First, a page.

It seems to me that many people consider being human as some form of entitlement for exclusion from the food chain and behave accordingly.

The trouble is no-one tells the crocs, or bears or sharks ... etc.

So to me education is the key. Which in turn is why I try to follow the work that you do mate.

Keep up the good work - and if you're ever in the neighbourhood, I'll buy you a beer.


Vancatu said...

You've done a good job with the measurement and I'm a little suprised why it took Guinness so long to recognise it.

Lolong is a magnificant animal and a true monster. He's what's left of the Jurassic era and should be considered sacred. He definitely needs a bigger enclosure because it's sad that he's laying around there all day doing nothing. They should feed him a living prey every month, like a goat. That would surely cheer him up!

eszter said...

All grat to this serious result with the official measurements, but I think so many people would like to know, how big the new "Recorder" in weight! too

Please write here the True, ...again !!

Major König said...

Thank you for the answer (asking before) of the weight measurement Lolong's.

November 14.2012 9:44 PM

Adam Britton said...

Lolong was weighed at 1,075 kg (2,370 lbs) at a truck weighbridge (taking into account the weight of the trailer of course). This falls almost exactly on the predicted line of mass against total length, suggesting he was a healthy, average weight for his size.

Major König said...

Thank you for the particular answer.I have one more question for you, if it's possible:
Is it true for Lolong the head against total- lenght ratio 1:7 or at this size changes it to 1:8 or 1:7.5 ? I think this measurement could give a good answer to a lot of fallacies that make giants from the skull size (when the skull is the one thing can be source to the lenght measurement).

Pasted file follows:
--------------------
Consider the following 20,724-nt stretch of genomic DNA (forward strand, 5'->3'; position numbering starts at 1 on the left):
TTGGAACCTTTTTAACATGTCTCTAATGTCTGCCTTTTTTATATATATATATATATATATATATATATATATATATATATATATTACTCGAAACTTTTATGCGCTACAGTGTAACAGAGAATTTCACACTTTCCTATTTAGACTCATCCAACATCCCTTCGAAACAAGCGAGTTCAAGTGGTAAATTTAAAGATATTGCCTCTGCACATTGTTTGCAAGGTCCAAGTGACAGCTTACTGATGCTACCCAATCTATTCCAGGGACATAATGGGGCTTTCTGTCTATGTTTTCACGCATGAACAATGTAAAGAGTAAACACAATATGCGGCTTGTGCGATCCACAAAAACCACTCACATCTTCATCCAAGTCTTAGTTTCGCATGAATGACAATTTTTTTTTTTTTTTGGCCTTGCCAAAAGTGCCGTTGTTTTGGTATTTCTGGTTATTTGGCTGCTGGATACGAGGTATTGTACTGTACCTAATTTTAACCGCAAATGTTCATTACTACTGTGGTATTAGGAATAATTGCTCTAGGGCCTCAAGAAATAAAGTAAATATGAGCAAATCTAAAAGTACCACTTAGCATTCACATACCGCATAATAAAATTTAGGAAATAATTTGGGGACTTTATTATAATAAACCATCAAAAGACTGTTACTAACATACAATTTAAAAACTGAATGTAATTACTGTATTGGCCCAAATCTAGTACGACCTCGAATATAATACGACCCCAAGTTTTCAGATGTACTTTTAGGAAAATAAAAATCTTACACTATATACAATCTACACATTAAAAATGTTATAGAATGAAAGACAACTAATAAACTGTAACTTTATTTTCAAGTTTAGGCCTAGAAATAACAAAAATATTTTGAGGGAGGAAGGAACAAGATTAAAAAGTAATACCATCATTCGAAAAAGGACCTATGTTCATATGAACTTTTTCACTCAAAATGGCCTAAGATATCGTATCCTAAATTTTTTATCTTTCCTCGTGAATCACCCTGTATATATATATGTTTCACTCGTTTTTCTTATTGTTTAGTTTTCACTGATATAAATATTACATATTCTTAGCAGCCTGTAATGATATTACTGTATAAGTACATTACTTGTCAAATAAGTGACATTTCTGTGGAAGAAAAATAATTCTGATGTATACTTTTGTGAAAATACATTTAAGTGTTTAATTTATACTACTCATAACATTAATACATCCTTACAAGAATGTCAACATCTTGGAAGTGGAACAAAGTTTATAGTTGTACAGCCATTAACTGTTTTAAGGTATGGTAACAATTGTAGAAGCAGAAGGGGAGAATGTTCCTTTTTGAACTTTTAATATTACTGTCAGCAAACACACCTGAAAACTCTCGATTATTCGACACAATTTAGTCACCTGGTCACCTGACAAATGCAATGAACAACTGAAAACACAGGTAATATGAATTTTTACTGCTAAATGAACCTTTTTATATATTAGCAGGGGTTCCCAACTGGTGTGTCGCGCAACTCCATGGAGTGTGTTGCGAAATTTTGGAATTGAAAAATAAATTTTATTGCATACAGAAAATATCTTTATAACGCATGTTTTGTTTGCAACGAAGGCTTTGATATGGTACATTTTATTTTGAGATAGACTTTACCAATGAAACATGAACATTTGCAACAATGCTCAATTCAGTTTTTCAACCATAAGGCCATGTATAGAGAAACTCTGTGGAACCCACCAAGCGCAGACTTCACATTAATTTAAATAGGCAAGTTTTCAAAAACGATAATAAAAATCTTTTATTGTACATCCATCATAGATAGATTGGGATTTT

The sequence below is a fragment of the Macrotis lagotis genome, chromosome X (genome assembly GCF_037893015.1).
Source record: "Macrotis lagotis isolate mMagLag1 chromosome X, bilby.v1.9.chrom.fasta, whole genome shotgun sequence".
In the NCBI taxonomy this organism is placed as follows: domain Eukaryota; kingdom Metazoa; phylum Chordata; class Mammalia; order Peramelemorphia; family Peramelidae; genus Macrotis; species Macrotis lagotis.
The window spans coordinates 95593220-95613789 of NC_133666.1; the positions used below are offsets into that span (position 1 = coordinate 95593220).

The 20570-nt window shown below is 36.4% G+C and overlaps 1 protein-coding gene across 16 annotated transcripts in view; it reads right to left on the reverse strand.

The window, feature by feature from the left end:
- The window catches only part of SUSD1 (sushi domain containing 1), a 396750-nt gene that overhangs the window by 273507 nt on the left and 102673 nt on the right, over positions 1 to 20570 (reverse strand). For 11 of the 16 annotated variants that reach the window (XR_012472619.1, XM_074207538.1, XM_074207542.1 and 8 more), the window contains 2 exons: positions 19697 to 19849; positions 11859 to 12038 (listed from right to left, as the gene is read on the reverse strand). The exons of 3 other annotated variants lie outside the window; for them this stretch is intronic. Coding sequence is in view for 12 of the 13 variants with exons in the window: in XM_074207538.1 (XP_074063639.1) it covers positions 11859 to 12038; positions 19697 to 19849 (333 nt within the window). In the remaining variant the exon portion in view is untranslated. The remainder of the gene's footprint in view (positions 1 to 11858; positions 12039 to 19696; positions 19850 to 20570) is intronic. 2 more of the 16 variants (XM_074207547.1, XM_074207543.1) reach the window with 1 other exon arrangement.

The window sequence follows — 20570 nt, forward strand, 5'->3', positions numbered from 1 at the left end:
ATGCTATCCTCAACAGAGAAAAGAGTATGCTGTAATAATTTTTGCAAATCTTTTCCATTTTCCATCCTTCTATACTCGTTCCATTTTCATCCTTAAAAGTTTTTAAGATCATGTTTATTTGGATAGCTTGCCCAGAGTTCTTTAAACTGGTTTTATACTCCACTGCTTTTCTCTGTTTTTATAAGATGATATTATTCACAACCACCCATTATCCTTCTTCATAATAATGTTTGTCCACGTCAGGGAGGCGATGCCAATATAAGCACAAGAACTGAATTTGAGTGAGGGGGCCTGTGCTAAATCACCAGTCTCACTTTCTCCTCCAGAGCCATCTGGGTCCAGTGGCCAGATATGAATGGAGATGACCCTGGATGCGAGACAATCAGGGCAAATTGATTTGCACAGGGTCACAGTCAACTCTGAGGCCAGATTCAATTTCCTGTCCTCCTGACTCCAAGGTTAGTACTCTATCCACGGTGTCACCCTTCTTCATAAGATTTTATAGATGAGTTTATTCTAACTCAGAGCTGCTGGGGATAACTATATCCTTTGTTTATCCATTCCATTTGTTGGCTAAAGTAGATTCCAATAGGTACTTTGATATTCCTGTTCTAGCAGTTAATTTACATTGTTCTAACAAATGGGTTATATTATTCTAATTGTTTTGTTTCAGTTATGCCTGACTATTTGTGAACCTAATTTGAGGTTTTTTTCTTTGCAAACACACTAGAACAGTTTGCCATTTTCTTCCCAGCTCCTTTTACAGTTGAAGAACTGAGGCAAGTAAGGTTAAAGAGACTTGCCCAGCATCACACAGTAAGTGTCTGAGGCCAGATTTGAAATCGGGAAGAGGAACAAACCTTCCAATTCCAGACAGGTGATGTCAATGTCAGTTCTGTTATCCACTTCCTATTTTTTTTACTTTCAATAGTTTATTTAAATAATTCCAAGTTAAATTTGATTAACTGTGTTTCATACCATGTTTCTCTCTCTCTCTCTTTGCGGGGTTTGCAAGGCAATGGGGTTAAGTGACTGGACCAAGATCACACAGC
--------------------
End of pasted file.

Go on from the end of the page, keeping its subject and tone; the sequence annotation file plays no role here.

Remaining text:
...So no item of head size Lolong's? ( exactly where have to be measure till?) (full skull bone upside on the head or?)

Sorry for the long questions..but I love the CROCS very much!
Thank you for the answers!

Adam Britton said...

I have a paper on this coming out pretty soon in Herpetological Review, once it's out I can go into more detail, but the short version is Lolong's head ratio is closer to 1:9 than 1:7. The relative proportions of the head certainly do change with increasing size, so you can't use a 1:7 ratio for larger crocs and remain accurate.

Head length measurements should be DCL (dorsal cranial length) which is the linear distance between the tip of the upper jaw and the back of the cranial platform.

Major König said...

Thank you for your answers!

...This just is rare answered question in this theme!

JB said...
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JB said...

Hey Adam, just saw Monster Croc Hunt on Nat Geo Wild today. Any thoughts on the reported sightings of a 40ft Croc in the Agusan Marsh? I doubt it could come close to that large of a monster but maybe a 25ft or a 30ft at most?

Thanks again and I have to say you have b*lls of steel! Standing that close to Lolong like it was a sunday walk in the park.

JB said...

Hey Adam, just saw Monster Croc Hunt on Nat Geo Wild today. Any thoughts on the reported sightings of a 40ft Croc in the Agusan Marsh? I doubt it could come close to that large of a monster but maybe a 25ft or a 30ft at most?

Thanks again and I have to say you have b*lls of steel! Standing that close to Lolong like it was a sunday walk in the park.

Adam Britton said...

JB, the 40 foot croc the fisherman claims to have seen isn't supported by any evidence, and I'd say it was impossible - it's just too far outside the size range for this species (I'd say 23 feet is about the limit). Nearly everyone exaggerates the size of crocodiles when they see them in the water, particularly if they are fat / well fed, or have their back raised out of the water. I've heard so many 30 footer claims I could write a book about them, they always turn out to be well within the expected size range.

There are three photos which may have been in the show (I haven't seen it yet) which were clearly of a very large crocodile, possibly similar in size to Lolong, but that's half the size of what the fisherman was claiming.

Vancatu said...

One thing that makes me wonder about this other large crocodile that is still out there is whether this crocodile is possibly a sibling of Lolong. Otherwise it would be suprising to say the least that these two crocodiles were tolerating each other. It's quite common in the wild (lion's for instance) that sibling males tolerate each other and often even hunt together due to their kinship.